A senior vice president of The Skin Cancer Foundation and his Mohs surgery fellow address five questions they hear most from their patients.
By Cheryl Janene Gustafson, MD, and C. William Hanke, MD
More people than ever are aware of the harmful effects of the sun’s ultraviolet (UV) light. Yet many still don’t protect themselves every day. One of our most important responsibilities as dermatologists is to remind our patients of the importance of year-round sun protection and early skin cancer detection. Our hope is to help people adopt daily habits that will protect and preserve their skin over a lifetime.
In that spirit, here are our responses to five key questions that our patients frequently ask:
1. Why should I start protecting my skin now, when I’ve already accumulated years of sun damage?
Don’t give up! It is never too late to incorporate sun safety into your daily routine. Sun damage adds up throughout your lifetime, and no matter what age you are, you can reduce your risk of skin cancer through daily sun protection. In a study led by the Australian researcher Adele C. Green, MD,1 1,621 people in Queensland, Australia, ranging in age from 25 to 75 years, were randomly assigned to two groups. One group used an SPF 15+ sunscreen daily; the other participants used sunscreen at their own discretion. After 14 years, regardless of their ages, the people who used sunscreen daily reduced their risk of developing melanoma by 50 percent compared with those who used sunscreen sporadically or not at all.
In addition to being the major cause of skin cancer, the sun’s ultraviolet (UV) radiation is the leading culprit behind skin aging. The visible signs of UV damage include wrinkles, age spots and the breakdown of collagen, elastin and subcutaneous fat, which causes skin to sag. Daily sun protection can slow down skin aging. In a 2013 Australian study also led by Dr. Green, people who used an SPF 15+ sunscreen daily showed 24 percent less skin aging than those who did not use sunscreen daily.2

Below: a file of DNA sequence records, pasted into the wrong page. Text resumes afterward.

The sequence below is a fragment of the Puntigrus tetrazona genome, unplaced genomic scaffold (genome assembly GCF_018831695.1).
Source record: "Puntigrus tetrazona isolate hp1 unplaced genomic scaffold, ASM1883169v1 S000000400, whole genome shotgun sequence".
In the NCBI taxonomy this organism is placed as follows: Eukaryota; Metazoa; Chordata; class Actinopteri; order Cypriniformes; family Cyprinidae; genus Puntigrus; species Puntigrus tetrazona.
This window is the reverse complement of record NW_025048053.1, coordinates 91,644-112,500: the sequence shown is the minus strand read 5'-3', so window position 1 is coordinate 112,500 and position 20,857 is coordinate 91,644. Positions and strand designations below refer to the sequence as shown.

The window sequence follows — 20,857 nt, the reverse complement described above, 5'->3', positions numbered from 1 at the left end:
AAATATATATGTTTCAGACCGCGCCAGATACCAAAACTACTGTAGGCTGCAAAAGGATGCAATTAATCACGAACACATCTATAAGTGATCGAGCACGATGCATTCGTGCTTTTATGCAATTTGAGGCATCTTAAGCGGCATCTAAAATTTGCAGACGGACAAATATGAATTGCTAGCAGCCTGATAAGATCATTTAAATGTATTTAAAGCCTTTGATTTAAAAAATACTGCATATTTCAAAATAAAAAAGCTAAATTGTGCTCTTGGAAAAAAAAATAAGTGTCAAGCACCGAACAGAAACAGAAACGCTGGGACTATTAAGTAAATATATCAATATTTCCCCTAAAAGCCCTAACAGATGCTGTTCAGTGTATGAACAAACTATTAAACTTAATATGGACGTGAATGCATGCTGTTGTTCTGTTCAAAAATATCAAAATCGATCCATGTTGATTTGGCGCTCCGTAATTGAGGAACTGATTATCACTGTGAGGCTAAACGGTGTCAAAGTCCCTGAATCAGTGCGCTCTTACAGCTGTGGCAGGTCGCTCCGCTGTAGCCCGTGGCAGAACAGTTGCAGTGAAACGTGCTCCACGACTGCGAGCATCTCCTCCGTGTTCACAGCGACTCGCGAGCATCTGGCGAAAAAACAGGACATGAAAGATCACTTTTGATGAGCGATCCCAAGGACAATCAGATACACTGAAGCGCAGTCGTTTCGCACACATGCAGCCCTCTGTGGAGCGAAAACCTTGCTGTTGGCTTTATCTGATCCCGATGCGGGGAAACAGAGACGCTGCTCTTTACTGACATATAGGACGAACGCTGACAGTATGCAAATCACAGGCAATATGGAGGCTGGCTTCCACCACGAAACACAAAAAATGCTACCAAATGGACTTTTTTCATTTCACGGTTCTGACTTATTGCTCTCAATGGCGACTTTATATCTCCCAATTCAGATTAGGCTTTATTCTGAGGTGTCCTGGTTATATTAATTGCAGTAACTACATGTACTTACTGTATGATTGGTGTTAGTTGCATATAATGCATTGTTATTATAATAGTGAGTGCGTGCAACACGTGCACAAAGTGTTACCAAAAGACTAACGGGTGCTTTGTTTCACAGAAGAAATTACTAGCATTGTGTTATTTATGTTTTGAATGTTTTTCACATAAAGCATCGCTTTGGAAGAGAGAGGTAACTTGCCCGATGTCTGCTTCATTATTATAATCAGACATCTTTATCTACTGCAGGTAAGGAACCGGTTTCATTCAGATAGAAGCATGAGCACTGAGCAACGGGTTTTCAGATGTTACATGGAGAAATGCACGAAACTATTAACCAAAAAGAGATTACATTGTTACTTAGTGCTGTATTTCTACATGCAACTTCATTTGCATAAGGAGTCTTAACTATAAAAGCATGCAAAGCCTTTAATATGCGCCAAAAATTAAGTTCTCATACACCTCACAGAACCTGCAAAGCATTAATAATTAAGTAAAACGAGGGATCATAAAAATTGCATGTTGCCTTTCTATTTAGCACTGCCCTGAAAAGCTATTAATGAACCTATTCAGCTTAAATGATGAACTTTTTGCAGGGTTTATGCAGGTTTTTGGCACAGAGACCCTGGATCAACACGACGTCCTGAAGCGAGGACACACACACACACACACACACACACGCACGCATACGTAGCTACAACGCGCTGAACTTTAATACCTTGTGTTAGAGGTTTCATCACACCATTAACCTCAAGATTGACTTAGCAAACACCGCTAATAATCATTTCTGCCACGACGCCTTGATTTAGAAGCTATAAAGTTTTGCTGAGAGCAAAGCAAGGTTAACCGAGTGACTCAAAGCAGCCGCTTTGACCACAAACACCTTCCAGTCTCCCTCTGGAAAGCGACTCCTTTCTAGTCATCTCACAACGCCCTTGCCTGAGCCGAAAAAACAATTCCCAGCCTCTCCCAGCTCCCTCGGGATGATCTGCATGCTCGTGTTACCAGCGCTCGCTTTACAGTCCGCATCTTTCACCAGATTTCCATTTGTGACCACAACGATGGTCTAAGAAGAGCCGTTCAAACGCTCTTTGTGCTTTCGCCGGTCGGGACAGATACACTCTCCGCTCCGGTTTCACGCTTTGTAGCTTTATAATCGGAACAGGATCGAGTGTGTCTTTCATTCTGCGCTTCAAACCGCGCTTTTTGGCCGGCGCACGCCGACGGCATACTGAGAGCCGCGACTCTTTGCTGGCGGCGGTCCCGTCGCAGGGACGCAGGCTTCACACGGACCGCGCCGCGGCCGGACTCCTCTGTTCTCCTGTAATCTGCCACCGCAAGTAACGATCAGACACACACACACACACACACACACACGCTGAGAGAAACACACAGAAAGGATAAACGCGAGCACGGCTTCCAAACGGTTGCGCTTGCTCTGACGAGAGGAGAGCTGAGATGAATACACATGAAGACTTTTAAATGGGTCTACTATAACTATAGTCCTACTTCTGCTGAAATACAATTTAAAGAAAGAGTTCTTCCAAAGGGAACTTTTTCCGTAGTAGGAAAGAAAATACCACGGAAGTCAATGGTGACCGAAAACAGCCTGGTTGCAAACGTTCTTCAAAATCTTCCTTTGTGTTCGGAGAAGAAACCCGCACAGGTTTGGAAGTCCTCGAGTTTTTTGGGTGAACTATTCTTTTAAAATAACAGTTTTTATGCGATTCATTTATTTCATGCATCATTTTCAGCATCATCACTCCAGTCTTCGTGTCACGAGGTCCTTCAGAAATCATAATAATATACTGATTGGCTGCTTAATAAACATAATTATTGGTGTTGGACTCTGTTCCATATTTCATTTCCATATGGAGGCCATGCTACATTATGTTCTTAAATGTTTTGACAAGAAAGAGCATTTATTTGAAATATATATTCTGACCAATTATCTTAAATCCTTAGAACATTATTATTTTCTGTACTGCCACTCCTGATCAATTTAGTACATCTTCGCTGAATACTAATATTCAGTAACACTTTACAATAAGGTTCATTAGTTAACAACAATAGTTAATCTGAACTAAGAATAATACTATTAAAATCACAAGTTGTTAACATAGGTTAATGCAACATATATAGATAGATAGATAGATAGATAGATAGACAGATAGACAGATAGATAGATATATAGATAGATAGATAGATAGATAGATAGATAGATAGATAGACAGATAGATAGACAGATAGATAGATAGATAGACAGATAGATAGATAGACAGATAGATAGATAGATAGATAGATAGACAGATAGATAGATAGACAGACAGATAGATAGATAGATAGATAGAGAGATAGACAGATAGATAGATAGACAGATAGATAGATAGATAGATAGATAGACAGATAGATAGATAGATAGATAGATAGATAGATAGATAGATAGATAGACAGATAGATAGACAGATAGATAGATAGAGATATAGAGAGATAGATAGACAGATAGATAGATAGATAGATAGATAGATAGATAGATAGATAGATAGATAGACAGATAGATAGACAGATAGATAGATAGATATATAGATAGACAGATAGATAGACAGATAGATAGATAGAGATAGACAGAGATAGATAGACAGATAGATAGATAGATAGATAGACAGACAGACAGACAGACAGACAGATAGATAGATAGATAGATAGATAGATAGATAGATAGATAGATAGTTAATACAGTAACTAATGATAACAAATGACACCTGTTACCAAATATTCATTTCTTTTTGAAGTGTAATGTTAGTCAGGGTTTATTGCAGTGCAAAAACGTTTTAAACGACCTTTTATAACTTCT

Another way of protecting your skin is to eliminate some of the sun damage already done to it over the years. A variety of treatments not only can help reduce or undo many of the effects of skin aging, but also remove some skin precancers that might otherwise turn into full-blown skin cancers. These treatments include topical retinoids, topical exfoliants, chemical peels, laser resurfacing, photodynamic therapy and topical chemotherapies, such as 5-fluorouracil. Be especially zealous about sun protection when using any of these, since they can make the skin sun-sensitive for up to 48 hours after the treatment ends. For the benefits to last, it’s important to practice sun protection diligently even after the treatments have ended.
2. Will a light tan help protect me from UV rays?
There’s no such thing as a safe, healthy or “protective” tan, since tanning itself is the result of DNA damage to the skin. Skin damage from UV radiation, whether from the sun or a tanning bed, starts within minutes. Therefore, getting even a “light” or “mild” tan results in damage to your skin. We emphasize to patients that it takes just one damaged skin cell to start a skin cancer.
Despite efforts such as The Skin Cancer Foundation’s Go With Your Own Glow® campaign, which encourages people to embrace their natural skin color, many individuals continue to think tanned skin is more beautiful. If you still desire a tan, we recommend using topical sunless tanning products. Choose products that list dihydroxyacetone (DHA), an FDA-approved skin-coloring agent, as the main active ingredient. When applied to the skin, it interacts with amino acids in dead skin cells, subsequently producing a color change. If the product doesn’t contain DHA, it may contain a tan accelerator, which only speeds up UV-induced skin damage.
It’s important to know that the tan-colored skin produced by sunless tanners provides no protection against UV light. Therefore, it’s crucial for patients to use sunless tanners in conjunction with daily sun protection. Even when a sunless tanner includes an SPF 15 or higher sunscreen, you should reapply a separate broad-spectrum SPF 15+ sunscreen every two hours outdoors and immediately after swimming or sweating.
3. Why should I use sunscreen every day if I’m not spending more than a few minutes outside?